15 Things Only People With 'Smiling Depression' Understand
The term “smiling depression” may sound confusing. After all, when many people think of depression, they often think of sadness — and not much else. This generalization can be harmful to people who experience depression but may not “look” depressed. For some, depression may look like sadness or exhaustion. For others, depression might look like a smiling face, or a person who “has it all together” — something we call “smiling depression.”
What is smiling depression?
In her post, “What You Need to Know About ‘Smiling Depression,'” Mighty contributor Laura Coward describes having smiling depression like this:
It’s appearing happy to others and smiling through the pain, keeping the inner
turmoil hidden. It’s a major depressive disorder with atypical symptoms, and as
a result, many don’t know they’re depressed or don’t seek help. Those who do would prefer to keep their struggle private.
People with smiling depression are often partnered or married, employed and are quite accomplished and educated. They’ve usually struggled with depression and/or debilitating anxiety for years and have had some experience with therapy or medication. Many who know they are depressed don’t disclose it due to fear of discrimination from loved ones or employers. Their public, professional and social lives are not suffering. Their façade is put together and accomplished. But behind the mask and behind closed doors, their minds are filled with thoughts of worthlessness, inadequacy and despair.
It’s important to remember every person’s experience of depression needs to be taken seriously, no matter what it looks like on the outside. We wanted to know things only people with “smiling depression” understand, so we asked members of our mental health community to weigh in.
Here’s what they shared with us:
1. “It’s easier to cheer people up but not myself. I can make them feel great when they’re going through the worst [times], but I cannot get myself happy, really happy. That happiness you see is just a way of not letting people [see] my problems.” — Sofia V.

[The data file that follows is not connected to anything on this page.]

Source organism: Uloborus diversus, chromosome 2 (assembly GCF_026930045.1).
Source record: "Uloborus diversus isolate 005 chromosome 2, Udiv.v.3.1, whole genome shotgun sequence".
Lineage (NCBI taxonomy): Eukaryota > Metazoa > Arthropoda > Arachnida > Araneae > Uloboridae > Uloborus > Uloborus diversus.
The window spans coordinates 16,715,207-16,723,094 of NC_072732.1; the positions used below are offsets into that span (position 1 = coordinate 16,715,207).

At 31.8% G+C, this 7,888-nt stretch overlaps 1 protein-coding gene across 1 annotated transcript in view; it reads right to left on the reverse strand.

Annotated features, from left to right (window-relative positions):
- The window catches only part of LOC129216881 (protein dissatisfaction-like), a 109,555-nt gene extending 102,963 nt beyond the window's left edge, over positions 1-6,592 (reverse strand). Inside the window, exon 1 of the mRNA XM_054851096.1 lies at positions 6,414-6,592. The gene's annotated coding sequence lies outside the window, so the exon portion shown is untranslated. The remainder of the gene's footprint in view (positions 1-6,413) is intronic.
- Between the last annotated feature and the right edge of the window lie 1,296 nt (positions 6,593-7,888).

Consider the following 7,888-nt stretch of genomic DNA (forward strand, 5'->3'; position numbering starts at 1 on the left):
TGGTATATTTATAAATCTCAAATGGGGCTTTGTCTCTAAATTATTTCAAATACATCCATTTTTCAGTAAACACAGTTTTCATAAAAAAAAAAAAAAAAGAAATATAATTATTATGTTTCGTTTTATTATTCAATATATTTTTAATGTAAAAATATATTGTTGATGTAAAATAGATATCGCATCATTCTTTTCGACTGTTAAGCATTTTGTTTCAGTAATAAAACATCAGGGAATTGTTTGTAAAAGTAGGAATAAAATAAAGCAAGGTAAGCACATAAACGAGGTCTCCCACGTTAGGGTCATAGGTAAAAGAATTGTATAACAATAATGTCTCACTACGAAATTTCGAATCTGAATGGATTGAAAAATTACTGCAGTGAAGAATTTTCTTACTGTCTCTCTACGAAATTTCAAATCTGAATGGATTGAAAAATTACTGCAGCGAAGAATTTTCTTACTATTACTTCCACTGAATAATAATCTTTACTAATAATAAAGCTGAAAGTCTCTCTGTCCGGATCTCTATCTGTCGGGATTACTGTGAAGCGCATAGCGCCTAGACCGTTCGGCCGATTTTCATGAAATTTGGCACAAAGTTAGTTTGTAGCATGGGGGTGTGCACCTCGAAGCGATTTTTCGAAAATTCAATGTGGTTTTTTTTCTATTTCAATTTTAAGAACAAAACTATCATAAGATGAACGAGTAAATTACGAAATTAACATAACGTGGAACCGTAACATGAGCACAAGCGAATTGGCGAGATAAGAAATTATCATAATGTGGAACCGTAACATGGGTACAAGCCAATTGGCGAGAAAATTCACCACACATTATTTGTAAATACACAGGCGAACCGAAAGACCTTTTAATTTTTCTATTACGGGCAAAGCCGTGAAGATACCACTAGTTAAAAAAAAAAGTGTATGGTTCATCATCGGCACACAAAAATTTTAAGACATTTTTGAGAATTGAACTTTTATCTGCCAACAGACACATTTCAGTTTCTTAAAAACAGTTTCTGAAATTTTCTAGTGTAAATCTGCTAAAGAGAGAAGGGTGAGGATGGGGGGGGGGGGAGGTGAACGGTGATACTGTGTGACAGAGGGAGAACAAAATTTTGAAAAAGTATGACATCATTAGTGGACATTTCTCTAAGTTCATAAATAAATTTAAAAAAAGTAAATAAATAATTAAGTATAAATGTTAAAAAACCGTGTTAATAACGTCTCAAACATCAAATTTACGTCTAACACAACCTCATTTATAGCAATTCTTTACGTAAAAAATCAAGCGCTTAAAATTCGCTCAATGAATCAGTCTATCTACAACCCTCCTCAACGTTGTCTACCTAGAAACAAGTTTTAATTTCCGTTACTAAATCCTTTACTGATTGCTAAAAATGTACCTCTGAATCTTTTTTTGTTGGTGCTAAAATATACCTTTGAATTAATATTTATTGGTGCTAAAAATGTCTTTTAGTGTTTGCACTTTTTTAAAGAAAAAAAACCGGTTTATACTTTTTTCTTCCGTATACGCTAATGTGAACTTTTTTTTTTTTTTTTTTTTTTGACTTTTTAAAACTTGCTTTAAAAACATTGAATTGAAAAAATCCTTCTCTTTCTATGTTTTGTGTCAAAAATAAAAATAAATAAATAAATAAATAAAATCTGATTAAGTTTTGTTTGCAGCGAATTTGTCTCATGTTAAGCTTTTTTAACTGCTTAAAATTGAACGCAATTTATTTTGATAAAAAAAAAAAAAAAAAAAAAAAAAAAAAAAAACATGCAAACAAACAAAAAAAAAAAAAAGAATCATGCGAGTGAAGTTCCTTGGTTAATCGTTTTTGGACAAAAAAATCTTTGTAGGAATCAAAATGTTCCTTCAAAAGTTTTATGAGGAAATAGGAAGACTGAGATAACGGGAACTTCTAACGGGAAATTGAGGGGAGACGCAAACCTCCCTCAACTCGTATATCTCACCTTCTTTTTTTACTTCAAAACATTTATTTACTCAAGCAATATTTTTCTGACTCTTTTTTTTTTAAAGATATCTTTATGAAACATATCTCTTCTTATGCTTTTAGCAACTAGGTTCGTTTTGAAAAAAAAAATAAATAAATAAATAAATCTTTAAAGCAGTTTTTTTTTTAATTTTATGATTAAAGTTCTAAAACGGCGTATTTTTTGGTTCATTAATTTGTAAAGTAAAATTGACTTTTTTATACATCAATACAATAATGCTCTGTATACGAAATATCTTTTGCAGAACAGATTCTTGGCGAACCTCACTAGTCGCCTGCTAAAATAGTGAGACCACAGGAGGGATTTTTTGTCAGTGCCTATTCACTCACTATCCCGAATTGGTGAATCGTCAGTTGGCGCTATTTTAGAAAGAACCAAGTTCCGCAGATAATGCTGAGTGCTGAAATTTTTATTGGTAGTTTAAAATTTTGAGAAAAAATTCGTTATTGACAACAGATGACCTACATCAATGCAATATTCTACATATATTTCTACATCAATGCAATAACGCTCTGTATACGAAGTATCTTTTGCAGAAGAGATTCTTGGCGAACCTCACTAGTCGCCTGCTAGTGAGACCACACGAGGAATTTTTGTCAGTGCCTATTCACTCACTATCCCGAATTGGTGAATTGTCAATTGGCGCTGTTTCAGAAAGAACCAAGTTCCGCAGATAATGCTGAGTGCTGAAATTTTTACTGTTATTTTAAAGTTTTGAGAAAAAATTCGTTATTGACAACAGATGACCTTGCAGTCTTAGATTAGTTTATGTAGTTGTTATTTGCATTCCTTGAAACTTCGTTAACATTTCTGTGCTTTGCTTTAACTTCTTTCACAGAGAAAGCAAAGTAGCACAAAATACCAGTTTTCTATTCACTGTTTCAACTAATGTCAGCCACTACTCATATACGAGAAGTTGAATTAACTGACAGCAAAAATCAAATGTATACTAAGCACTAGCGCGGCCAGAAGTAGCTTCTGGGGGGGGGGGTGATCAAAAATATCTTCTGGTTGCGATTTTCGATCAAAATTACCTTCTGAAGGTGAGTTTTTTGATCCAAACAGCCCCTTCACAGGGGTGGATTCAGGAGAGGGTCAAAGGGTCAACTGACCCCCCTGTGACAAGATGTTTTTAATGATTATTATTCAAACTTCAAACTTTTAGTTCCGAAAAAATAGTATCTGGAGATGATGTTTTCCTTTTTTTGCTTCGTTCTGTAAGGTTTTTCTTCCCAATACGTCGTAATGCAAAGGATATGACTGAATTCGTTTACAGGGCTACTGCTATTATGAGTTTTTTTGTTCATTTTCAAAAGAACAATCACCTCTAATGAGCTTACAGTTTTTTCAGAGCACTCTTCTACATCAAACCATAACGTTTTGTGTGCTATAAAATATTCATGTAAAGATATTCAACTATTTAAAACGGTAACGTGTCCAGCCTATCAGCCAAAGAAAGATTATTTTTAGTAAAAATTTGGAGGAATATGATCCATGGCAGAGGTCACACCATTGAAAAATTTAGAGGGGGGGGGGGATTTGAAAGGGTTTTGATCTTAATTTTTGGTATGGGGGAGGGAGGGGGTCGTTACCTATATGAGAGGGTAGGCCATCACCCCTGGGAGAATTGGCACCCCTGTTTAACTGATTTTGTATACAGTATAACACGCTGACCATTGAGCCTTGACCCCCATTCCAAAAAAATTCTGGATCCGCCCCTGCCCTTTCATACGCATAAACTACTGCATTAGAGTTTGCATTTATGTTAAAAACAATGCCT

2. “I am so tired. So, so tired, all of the time. It doesn’t matter if I’m sitting and pouting or smiling and engaging. [It doesn’t matter if I’m] dancing, running, swimming, eating, brushing my teeth, by myself or in a room full of people or sleeping. I. Am. Exhausted.” — Rinna M.
3. “Other people don’t get it. What it’s like to feel so trapped and in darkness, because I appear ‘happy’ and strong — even though [it feels like] I’m slowly dying.” — Nicole G.
4. “[I] fake it because [I believe] no one wants to hear about [my] depression. [I] fake it because [I am] tired of hearing all the ‘expert’ advice insinuating that [I’m] just [not] trying hard enough.” — Lisa C.
5. “[I] don’t always wear the mask for other people. Sometimes [I] wear it because [I] don’t want to believe [I] feel as miserable as [I do]. [For me], it isn’t always about making other people with [me feel] OK. Sometimes it’s wearing the mask so [I] don’t lose [my] job or so [I] can just get takeout without being asked what’s wrong.” — Melinda A.
6. “I can still laugh and give a big belly laugh about things, but on the inside, I feel empty. It’s a weird feeling being happy as much as you can, but your mind won’t follow suit. [I] just feel empty and the happiness isn’t genuine. It’s fake but [I] can’t change that no matter how hard [I] try for it to be a real feeling. Depression drains everything out of me. It takes an enormous amount of strength to appear ‘normal,’ it exhausts me… [My] smile doesn’t reach [my] eyes.” — Rebecca R.
Send support. Join the conversation: